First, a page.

Answering THE CALL OF CTHULHU: Interview with Sean Branney


‘The Call of Cthulhu’

In 2005, the H.P. Lovecraft Historical Society released The Call of Cthulhu, the first film truly faithful to both the spirit and the letter of the famous fantasy/horror writer. The famed story is brought richly to life in the style of a classic 1920s silent movie, with a haunting original symphonic score. Using the “Mythoscope” process — a mix of modern and vintage techniques, the HPLHS worked to create the most authentic and faithful screen adaptation of a Lovecraft story yet attempted.

The Call of Cthulhu is H.P. Lovecraft’s most famous story. In the story, a dying professor leaves his great-nephew a collection of documents pertaining to the Cthulhu Cult. The nephew begins to learn why the study of the cult so fascinated his grandfather. Bit by bit he begins piecing together the dread implications of his grandfather’s inquiries, and soon he takes on investigating the Cthulhu cult as a crusade of his own. As he pieces together the dreadful and disturbing reality of the situation, his own sanity begins to crumble. In the end, he passes the torch to his psychiatrist, who in turn hears Cthulhu’s call.

Sean Branney, who with Andrew Leman co-directed The Call of Cthulhu, gave a series of interviews around the film’s release, discussing his background with H.P. Lovecraft, the aesthetic choices involved in translating Lovecraft’s fiction to the screen, and the difficulties of making a modern day vintage silent movie.

Cinema Strikes Back correspondent David Austin conducted this interview with screenwriter and producer Sean Branney about the making of the film, the difficulties of shooting Lovecraft, and future projects.

Sean Branney, director of <i>The Call of Cthulhu</i>

What is the H.P. Lovecraft Historical Society? What’s your mission, how were you founded, and who are the members?

Back in the 1980s we used to play Chaosium’s Call of Cthulhu role playing game. After a while we got the idea to try staging a live version of a game, using props and real locations. The game was a huge success that led us and our friends to put on more of them. After a while we formed the HPLHS to chronicle what we were doing; we even published a small fanzine called Strange Eons for a few years. Nowadays, we’re a web based organization. We don’t have a formal membership anymore, but we have hundreds of visitors to our site every day.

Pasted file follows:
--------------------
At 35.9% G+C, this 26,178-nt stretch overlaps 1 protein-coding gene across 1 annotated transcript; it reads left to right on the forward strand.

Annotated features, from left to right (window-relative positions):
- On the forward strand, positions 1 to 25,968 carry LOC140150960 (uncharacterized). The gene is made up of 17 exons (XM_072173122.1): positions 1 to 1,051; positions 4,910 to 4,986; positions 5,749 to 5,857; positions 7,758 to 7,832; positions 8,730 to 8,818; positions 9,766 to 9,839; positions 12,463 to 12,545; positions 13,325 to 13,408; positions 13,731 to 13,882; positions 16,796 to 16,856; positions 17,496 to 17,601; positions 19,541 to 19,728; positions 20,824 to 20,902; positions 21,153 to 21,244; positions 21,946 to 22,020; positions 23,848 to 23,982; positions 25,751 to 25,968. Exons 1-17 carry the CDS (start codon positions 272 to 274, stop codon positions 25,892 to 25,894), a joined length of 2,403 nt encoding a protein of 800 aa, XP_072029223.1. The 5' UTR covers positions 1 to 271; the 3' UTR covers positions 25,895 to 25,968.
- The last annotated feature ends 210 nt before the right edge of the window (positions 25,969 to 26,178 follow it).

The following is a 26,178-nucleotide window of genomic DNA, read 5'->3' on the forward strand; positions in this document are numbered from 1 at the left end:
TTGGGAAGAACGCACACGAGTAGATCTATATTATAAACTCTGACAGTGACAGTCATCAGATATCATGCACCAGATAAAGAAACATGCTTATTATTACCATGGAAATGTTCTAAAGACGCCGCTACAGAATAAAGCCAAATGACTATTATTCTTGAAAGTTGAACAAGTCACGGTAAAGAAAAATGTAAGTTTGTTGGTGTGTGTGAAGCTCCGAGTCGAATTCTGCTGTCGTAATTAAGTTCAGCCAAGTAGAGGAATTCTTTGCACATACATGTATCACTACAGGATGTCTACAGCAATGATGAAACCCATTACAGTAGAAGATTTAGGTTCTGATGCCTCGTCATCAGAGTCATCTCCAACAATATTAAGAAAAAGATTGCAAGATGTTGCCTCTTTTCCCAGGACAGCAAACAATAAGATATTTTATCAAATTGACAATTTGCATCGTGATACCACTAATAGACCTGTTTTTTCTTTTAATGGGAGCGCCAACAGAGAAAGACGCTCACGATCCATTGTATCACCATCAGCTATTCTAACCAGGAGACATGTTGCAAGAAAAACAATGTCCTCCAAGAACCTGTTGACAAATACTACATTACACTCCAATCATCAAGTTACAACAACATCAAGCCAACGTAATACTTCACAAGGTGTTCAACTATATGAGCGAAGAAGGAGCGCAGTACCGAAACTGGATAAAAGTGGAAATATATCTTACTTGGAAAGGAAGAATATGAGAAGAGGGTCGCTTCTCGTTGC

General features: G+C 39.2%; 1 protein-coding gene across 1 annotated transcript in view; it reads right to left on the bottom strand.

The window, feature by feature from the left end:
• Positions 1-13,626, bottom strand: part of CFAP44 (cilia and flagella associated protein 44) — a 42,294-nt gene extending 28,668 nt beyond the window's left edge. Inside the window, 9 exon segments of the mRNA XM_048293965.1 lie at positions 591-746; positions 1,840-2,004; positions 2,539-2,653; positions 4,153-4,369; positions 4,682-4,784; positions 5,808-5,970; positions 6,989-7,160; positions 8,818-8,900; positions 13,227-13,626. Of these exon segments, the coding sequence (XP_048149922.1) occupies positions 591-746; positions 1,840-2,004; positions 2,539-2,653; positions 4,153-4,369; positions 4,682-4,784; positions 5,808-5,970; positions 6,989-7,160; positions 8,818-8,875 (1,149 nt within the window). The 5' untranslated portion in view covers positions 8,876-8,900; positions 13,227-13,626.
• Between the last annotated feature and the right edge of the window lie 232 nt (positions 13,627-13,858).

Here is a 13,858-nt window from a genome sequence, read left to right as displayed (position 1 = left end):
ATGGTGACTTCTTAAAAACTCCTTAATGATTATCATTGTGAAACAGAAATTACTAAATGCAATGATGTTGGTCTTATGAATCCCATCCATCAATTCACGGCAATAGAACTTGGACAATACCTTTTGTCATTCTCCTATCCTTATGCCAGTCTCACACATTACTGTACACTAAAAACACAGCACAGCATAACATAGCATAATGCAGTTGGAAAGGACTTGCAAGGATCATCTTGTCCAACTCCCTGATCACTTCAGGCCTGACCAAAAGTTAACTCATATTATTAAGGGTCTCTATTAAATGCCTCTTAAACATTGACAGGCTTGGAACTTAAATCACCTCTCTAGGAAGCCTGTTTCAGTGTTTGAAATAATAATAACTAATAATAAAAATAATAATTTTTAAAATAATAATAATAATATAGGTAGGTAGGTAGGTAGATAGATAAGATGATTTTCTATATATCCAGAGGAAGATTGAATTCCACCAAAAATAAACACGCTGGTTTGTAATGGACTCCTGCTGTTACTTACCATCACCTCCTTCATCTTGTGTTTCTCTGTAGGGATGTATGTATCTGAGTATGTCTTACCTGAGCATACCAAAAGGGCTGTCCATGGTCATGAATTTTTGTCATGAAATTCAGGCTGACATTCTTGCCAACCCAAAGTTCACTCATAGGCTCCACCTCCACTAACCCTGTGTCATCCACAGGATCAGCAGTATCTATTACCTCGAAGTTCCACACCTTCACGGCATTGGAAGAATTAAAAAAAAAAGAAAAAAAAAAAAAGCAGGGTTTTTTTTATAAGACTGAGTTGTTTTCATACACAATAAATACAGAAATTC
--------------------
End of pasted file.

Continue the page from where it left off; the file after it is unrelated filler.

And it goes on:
How did you fund the film, how long did it take to complete, and where did you shoot it?

We paid for the movie out of sales of our t-shirts and things from our website. We spent around $50,000 on it. Most of it was shot in and around Los Angeles. We traveled to Providence, RI to shoot one short sequence. From start to finish it took around 18 months. We shot for about 13 months.

Why did you make it black and white, and a silent film? Did you plan to do it that from the beginning?

Yes. We thought there were many advantages to shooting as a silent film. Chief among them was that a silent film wouldn’t need to clutter HPL’s story with dialogue and chit-chat. There’s virtually no dialogue in the original and we didn’t want to add it in.

sacrificeRobert Hood questions Branney on his choice of Lovecraft screen adaptation, and the difficulty of filming Lovecraft:

Why choose The Call of Cthulhu to film? It’s not an easy one! Was it your first film effort?